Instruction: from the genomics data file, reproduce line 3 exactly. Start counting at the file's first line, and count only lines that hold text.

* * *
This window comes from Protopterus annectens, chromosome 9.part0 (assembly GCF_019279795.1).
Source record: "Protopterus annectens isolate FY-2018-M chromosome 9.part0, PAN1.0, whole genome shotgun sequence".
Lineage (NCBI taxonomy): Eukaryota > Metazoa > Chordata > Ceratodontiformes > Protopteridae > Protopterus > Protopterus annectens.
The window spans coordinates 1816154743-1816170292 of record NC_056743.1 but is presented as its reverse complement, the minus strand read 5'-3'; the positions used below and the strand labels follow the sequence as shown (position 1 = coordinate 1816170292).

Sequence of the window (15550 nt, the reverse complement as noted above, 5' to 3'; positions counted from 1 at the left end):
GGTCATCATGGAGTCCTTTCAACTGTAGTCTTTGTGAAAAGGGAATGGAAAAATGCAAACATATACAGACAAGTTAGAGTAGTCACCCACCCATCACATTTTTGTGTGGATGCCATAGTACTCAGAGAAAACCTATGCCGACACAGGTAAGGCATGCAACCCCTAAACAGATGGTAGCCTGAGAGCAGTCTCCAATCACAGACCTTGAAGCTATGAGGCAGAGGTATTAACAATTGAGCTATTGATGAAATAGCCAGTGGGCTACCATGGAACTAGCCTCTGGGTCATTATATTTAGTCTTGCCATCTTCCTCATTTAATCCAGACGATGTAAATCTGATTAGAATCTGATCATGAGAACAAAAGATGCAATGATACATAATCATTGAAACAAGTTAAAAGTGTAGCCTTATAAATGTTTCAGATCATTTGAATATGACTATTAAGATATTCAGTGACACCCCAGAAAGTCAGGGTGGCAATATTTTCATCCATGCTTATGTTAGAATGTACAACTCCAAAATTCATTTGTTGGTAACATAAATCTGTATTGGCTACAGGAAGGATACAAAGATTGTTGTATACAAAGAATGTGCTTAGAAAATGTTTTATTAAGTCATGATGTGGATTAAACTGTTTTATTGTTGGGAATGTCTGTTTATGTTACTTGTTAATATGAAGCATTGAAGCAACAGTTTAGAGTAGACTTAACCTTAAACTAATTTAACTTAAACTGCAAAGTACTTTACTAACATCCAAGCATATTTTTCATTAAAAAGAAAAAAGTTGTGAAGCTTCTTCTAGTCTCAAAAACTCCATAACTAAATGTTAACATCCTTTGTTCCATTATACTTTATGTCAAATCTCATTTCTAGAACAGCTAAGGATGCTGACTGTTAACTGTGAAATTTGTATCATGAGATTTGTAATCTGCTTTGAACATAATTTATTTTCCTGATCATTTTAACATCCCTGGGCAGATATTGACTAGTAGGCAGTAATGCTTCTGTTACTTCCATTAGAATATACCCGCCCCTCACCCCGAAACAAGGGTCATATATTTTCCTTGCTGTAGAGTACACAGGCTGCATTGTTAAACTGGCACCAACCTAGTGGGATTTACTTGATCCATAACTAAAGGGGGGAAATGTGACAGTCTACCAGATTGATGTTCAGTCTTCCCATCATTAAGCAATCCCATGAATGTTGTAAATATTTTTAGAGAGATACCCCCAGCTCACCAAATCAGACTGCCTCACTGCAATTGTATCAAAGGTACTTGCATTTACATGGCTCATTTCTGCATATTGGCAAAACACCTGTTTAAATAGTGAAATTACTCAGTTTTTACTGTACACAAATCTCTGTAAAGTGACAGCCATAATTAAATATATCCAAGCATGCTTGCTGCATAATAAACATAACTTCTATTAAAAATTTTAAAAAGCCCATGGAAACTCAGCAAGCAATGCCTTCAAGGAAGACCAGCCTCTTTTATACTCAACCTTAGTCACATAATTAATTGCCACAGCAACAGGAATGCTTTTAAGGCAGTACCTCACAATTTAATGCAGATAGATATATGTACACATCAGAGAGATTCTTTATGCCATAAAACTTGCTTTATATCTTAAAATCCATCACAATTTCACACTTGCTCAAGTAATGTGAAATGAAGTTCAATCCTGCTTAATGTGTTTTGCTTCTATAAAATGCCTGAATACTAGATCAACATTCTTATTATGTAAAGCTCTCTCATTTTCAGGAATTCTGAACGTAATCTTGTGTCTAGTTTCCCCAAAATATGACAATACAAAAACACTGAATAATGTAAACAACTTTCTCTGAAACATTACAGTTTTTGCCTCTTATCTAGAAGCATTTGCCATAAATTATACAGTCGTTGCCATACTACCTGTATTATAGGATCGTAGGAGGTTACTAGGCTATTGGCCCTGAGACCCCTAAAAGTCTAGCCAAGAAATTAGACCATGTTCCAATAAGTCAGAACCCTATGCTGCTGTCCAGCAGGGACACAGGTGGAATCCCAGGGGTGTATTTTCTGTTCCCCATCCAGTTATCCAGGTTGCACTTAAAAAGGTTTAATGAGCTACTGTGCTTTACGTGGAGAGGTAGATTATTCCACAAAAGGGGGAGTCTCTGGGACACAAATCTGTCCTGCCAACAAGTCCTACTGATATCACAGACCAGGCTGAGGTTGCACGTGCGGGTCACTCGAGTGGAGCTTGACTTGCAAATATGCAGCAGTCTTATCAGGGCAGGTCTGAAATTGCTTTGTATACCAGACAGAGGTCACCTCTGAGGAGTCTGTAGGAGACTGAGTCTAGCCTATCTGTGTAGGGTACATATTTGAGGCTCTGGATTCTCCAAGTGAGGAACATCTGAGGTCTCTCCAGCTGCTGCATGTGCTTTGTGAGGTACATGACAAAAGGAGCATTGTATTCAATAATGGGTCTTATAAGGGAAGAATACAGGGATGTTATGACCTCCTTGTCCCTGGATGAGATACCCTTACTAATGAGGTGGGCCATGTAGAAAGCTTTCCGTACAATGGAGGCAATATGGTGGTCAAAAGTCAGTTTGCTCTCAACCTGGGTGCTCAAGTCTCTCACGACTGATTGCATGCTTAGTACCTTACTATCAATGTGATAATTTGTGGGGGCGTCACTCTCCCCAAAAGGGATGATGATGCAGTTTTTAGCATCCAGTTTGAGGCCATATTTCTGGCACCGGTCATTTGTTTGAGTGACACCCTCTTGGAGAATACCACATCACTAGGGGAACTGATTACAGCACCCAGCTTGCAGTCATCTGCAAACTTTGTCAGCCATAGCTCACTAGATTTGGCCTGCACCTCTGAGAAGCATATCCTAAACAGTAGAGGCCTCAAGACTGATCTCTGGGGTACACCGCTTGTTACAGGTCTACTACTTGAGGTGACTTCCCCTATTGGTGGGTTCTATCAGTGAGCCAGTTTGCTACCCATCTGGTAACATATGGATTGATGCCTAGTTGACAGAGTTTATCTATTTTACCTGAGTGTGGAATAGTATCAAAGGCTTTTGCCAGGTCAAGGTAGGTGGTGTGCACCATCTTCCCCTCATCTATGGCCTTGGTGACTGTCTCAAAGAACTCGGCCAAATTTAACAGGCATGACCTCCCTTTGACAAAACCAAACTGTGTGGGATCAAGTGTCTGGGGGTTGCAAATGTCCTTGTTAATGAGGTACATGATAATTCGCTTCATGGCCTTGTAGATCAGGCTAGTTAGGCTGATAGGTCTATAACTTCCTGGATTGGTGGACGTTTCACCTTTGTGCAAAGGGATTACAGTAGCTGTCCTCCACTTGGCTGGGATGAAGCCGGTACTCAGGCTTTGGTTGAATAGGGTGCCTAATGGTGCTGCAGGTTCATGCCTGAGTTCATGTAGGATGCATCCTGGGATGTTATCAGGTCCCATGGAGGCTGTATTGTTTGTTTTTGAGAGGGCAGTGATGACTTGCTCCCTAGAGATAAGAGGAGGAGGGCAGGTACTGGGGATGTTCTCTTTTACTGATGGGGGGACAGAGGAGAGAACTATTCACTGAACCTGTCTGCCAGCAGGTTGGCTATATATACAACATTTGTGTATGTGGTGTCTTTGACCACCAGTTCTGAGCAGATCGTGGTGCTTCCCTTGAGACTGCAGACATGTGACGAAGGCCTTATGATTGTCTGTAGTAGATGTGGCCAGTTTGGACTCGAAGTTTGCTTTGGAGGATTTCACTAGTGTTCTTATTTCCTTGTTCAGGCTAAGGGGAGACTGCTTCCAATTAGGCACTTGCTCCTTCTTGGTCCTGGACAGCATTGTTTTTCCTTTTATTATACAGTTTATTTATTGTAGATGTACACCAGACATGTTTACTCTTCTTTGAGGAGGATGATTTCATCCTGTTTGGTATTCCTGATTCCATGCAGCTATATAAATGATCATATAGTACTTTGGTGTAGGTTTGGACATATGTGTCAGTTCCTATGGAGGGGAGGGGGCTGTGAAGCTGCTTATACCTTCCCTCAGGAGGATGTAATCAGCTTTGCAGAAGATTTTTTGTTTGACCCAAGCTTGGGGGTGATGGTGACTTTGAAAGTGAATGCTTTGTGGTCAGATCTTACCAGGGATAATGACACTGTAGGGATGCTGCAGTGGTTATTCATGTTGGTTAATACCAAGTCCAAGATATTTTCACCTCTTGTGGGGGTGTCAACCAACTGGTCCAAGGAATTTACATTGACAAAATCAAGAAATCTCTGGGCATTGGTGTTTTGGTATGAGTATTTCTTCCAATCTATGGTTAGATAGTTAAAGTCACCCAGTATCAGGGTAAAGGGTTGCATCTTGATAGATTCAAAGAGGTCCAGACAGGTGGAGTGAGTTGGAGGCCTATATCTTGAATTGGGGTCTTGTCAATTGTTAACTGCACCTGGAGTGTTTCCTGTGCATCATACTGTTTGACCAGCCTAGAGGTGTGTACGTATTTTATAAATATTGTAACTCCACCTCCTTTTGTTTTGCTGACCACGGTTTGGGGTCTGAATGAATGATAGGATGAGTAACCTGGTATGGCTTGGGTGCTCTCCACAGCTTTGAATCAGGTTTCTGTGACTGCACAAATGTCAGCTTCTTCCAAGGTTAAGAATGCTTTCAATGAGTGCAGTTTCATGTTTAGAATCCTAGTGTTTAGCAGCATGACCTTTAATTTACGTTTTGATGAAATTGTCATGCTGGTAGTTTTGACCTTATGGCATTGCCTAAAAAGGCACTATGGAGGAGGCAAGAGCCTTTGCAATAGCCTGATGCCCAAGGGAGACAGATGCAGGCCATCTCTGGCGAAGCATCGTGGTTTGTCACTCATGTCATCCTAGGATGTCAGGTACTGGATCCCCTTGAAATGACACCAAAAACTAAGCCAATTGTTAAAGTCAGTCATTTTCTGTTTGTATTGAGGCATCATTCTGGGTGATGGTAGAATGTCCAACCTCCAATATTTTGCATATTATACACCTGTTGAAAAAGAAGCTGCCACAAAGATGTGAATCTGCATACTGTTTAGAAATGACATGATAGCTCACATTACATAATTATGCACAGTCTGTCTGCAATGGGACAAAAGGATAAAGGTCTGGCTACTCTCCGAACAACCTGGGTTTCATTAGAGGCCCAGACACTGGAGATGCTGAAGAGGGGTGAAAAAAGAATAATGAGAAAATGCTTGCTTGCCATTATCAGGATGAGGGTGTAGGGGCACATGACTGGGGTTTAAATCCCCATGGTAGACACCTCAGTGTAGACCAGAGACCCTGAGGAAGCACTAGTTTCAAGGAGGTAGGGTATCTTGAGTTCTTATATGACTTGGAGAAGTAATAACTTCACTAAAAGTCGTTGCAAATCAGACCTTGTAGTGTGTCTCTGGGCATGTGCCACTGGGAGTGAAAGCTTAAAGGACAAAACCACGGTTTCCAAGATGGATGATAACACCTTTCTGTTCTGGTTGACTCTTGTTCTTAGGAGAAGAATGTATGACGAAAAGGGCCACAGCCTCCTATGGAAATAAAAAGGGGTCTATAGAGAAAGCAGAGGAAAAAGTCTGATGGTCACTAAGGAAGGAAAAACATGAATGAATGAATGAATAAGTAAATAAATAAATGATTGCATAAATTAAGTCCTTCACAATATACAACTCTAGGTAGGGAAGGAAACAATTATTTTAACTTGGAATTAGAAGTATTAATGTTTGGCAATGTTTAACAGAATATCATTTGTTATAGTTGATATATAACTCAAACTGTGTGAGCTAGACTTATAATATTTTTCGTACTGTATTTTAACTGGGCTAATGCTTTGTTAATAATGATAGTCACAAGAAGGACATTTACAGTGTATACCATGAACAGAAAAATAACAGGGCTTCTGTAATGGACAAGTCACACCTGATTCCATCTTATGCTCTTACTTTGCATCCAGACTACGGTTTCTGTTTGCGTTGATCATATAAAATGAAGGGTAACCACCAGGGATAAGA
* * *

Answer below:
Lineage (NCBI taxonomy): Eukaryota > Metazoa > Chordata > Ceratodontiformes > Protopteridae > Protopterus > Protopterus annectens.